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C. Ing1, P. Gabor2

1University of Calgary, Lethbridge College (CANADA)
2University of Calgary (CANADA)
Higher education settings are among the most diverse organizations. An important diversity in higher education is age; people from eighteen to eighty (and beyond) live, work and study on campuses. In other words on any campus, there may be students, faculty and staff who were born as early as the 1920’s, as late as 1997-98 and every year in between.

People born in different eras within this period are often described by their generational labels in the following groupings: The Silent Generation (1923-44), Baby Boomers (1945-64), Generation X (1962-81), Millenials (1975-95) and Generation Z (1997 on). People’s views, perceptions, language, culture, orientation to work and education, among other traits, are in part shaped by the generation within which they were born. These generational characteristics, while not set in stone, do influence people’s interactions, relationships, expectations and behaviors within the higher education institution.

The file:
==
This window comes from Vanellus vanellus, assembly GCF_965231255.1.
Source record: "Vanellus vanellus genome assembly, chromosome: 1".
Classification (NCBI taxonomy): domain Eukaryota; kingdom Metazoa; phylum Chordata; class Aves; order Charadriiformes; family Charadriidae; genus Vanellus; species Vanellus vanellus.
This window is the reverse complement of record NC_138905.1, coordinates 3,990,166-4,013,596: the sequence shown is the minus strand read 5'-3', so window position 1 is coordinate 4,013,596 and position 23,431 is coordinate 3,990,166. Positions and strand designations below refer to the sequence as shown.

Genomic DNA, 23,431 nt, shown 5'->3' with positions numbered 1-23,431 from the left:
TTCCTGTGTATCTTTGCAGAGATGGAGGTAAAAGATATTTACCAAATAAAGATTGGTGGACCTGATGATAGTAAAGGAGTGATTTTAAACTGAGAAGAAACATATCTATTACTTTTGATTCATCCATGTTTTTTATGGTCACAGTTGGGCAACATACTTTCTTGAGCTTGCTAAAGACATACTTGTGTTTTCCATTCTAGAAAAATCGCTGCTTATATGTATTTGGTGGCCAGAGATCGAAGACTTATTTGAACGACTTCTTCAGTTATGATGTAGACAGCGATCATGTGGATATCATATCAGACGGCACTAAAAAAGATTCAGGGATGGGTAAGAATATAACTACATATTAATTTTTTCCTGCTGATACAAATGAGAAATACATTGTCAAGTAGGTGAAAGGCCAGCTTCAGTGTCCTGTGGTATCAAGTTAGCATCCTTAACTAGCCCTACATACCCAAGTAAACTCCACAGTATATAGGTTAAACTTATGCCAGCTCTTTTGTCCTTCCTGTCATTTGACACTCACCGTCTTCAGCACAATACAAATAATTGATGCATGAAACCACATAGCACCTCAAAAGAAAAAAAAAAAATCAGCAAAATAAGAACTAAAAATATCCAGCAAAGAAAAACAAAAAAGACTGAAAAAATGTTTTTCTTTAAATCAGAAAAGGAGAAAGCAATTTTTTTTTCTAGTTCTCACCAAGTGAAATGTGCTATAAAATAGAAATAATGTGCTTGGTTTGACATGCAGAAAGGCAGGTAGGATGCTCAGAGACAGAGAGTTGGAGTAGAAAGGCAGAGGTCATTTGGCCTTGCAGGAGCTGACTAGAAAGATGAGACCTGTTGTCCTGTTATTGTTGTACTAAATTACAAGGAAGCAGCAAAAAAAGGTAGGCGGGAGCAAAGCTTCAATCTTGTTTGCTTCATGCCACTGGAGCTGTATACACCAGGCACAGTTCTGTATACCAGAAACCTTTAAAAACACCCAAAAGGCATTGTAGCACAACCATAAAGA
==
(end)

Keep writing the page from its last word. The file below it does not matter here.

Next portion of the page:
It is not enough to just bring groups of people together and hope for the best. While cross-generational interaction can be source of richness, many misunderstandings, conflicts and barriers to effective teaching, learning and working relationships on campus can be attributed to generational differences. These problems can occur within the professoriate, among students or between professors and students.

A critical challenge for educators is to facilitate effective and harmonious interactions among people of different generations. This presentation will describe some generational characteristics of the following main groups who compose the campus community today: Baby Boomers, Generation X, and Millenials. It will explore issues of communication across the generations and how these effect educational and supervisory relationships on campus. Strategies for facilitating effective, harmonious and productive interactions will also be discussed.